Music From Beach Boulevard was the sequel to the funkier Beach and Guitar released in 2004. For that album Coffman enlisted the services of surfer music pioneer Paul Johnson formerly of the sixties group the Belairs but better known for his work with the Surfaris who made the song "Wipeout" a fan favorite.

With both Guitar and Beach and Music From Beach Boulevard Coffman created a unique sound by recording using vintage '60's equipment and gear. He says, "What I wanted to do was (arrive at) an original sound and then print it to digital. I then wanted to change it somewhat so (I used) original gear and original microphones. When you listen to (the CD) it evokes the feeling from that time period. There are also enough new things going on that it sounds pretty modern in some ways."

When it came time to commit Music From Beach Boulevard to acetate Coffman recruited the services of Gary Brandin and Gordon Freitas to provide the vibes from their Hawaiian steel guitars. Accoustic and electric guitar work was provided by the combination of Coffman, Anthony Da Luz, Matt Quilter, renowned blues man Billy Thompson and Don Strandberg. Tony Patler mans the keys as he has on several of Coffman's albums. Coffman raves about Patler, "He has worked for many years off and on with Chaka Khan. He and another player named Bill Hayworth are just so creative. I just love working with those guys."

Rather than trying to play the part of prognosticator and address my question about where he thought the music industry is headed he gave me this answer, "I can tell you where it should go. Where it should go is towards more experimentation. It should go towards more honesty. It's funny we have all these new tools as musicians. You really don't have to use your imagination as much as you used to. It is not allowing us to get deep creativity. We have a lot of very shallow creativity but not real deep things. If you go back into the fifties, forties, thirties and twenties you find a lot of very deep composition. When you look at the chord changes and melodies it is extremely deep and extremely hard. It is hard to play for an average musician. I think we need to go back and get deeper into our songwriting, deeper in our production and still (retain) the same spontaneity. Does that make any sense?"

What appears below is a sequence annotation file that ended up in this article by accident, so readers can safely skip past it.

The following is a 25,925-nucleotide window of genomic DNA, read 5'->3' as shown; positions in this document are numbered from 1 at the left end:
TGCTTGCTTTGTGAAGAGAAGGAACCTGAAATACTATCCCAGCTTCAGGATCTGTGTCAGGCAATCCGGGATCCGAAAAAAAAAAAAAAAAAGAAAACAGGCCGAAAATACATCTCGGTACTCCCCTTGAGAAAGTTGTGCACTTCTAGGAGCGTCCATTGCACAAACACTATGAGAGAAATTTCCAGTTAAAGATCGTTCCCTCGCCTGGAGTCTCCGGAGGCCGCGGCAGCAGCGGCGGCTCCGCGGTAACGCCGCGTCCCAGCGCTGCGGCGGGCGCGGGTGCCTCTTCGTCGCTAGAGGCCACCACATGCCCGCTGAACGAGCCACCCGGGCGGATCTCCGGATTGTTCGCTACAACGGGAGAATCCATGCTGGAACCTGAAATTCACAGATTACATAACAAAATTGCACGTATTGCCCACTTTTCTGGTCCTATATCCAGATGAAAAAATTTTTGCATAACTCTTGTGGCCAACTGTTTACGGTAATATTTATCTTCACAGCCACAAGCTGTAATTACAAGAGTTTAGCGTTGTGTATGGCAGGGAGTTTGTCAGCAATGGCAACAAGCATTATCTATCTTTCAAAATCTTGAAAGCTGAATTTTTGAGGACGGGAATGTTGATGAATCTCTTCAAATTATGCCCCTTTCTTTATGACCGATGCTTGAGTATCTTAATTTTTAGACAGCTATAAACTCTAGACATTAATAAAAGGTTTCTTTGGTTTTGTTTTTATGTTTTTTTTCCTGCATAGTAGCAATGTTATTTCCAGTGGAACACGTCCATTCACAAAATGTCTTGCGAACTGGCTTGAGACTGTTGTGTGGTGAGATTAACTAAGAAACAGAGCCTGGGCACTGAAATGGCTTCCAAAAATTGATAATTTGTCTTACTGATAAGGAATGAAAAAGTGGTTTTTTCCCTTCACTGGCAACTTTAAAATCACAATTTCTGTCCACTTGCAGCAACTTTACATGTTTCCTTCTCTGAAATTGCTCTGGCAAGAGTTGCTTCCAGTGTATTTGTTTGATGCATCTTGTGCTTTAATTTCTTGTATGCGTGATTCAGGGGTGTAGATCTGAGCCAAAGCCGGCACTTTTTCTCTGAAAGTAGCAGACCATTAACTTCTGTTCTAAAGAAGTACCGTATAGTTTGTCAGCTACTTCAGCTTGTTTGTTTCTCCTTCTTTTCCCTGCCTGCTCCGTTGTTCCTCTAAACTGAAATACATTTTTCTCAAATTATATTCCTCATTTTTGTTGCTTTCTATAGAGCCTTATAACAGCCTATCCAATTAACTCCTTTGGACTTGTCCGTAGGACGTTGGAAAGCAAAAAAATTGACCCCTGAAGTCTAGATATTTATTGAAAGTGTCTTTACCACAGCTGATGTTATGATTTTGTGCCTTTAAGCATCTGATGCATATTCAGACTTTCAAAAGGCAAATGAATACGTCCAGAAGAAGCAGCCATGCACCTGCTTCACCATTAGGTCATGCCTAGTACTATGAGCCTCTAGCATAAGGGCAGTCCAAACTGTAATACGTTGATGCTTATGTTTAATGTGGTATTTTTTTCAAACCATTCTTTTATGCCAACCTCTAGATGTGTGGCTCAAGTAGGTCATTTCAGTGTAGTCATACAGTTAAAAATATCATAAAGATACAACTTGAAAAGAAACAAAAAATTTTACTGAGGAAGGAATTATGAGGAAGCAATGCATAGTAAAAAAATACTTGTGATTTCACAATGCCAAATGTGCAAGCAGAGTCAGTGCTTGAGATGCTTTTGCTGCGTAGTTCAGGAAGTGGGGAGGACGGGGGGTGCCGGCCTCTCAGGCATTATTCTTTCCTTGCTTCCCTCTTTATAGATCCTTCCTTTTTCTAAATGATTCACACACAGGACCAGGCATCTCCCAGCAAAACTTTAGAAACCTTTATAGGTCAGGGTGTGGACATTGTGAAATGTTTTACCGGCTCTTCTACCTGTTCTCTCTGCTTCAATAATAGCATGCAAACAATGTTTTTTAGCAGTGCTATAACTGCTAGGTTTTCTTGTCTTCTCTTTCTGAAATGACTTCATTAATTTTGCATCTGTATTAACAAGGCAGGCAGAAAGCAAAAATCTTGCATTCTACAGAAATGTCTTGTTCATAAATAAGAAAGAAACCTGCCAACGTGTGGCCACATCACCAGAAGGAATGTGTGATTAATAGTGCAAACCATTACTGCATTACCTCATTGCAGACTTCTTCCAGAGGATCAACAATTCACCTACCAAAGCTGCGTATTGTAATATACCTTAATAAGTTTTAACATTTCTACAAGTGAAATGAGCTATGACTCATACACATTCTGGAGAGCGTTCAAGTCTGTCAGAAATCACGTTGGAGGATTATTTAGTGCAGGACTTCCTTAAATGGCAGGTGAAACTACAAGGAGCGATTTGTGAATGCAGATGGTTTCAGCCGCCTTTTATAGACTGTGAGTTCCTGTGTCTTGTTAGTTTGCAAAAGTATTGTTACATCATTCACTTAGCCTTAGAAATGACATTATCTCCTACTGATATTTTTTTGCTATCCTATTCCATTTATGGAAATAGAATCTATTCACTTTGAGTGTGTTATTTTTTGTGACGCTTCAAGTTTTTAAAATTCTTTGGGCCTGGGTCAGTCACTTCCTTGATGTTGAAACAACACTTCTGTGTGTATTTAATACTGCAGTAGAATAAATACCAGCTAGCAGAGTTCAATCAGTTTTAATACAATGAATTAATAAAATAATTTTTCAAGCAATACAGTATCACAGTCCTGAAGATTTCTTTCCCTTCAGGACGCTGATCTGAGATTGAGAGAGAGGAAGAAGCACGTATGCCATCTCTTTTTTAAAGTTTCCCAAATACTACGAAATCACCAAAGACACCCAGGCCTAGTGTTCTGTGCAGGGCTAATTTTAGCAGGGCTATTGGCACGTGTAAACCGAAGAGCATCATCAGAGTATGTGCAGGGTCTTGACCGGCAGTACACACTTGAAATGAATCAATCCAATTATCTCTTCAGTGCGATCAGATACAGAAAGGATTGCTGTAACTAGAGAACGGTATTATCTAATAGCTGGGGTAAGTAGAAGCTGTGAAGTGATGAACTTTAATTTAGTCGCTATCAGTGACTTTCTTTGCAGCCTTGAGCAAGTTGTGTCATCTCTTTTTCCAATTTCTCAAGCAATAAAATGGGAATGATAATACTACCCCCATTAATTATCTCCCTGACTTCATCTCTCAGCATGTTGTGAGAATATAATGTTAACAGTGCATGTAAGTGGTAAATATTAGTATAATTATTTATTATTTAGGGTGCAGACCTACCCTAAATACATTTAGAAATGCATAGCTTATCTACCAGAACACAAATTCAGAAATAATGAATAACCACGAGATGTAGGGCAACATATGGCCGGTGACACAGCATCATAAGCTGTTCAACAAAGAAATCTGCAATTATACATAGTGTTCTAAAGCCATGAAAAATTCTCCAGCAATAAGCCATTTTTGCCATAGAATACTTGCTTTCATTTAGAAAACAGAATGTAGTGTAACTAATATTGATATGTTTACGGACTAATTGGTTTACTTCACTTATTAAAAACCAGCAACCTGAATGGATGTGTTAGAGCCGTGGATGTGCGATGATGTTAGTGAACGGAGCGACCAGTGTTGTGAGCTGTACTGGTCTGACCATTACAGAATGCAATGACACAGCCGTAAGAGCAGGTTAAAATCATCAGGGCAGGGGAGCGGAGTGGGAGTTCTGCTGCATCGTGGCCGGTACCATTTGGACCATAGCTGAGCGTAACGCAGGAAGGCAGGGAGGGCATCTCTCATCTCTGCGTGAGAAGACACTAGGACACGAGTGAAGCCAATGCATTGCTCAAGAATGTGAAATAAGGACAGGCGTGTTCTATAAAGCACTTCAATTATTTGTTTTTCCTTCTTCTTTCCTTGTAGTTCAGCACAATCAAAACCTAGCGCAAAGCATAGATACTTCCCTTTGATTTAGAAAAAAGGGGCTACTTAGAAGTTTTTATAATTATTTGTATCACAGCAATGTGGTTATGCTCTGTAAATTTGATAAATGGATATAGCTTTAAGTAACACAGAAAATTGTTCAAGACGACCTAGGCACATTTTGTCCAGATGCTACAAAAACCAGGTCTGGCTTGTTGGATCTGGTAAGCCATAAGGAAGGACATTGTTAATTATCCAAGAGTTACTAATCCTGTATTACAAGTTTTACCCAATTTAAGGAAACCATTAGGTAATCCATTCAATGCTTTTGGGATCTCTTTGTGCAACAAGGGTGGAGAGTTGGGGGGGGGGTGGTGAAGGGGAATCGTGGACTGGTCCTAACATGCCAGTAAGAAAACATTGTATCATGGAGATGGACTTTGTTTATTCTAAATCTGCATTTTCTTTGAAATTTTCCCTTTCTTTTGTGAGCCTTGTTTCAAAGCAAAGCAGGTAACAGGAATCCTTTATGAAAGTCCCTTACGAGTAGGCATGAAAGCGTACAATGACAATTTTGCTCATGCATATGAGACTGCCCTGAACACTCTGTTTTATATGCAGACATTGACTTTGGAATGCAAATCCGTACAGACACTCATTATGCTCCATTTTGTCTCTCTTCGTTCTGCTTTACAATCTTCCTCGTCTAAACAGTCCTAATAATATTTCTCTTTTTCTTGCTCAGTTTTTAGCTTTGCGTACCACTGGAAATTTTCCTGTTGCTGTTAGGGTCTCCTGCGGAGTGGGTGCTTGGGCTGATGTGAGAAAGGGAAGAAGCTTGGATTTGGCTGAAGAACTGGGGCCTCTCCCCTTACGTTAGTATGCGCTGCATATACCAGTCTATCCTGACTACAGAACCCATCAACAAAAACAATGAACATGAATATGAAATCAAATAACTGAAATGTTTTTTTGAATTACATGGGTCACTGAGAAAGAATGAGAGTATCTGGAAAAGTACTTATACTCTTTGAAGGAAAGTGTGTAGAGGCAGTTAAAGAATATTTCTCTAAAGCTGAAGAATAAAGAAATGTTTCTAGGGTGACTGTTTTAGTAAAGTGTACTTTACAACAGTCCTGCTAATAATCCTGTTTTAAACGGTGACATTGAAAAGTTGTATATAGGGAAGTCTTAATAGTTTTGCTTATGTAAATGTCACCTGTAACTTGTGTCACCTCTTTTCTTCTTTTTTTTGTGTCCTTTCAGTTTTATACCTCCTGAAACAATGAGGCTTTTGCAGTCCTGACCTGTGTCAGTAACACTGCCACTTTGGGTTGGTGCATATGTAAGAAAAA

When Coffman established his company Rolltop Music in the early eighties he did so to fulfill a need he saw among fellow musicians. He told me it is often not until an artist has produced a second or third album that they are signed to a label. He also noted that an artist's financial resources are often limited. Coffman says he felt his company could meet a need by providing quality production that would attract more attention to the artist but doing so within the budgets available to most artists.

Rolltop Music also provides a vehicle through which Coffman can bring his own music to market. This year he has two of his own albums planned and is hoping to begin a project with his daughter Julie.

Tim Coffman Interview
By Joe Montague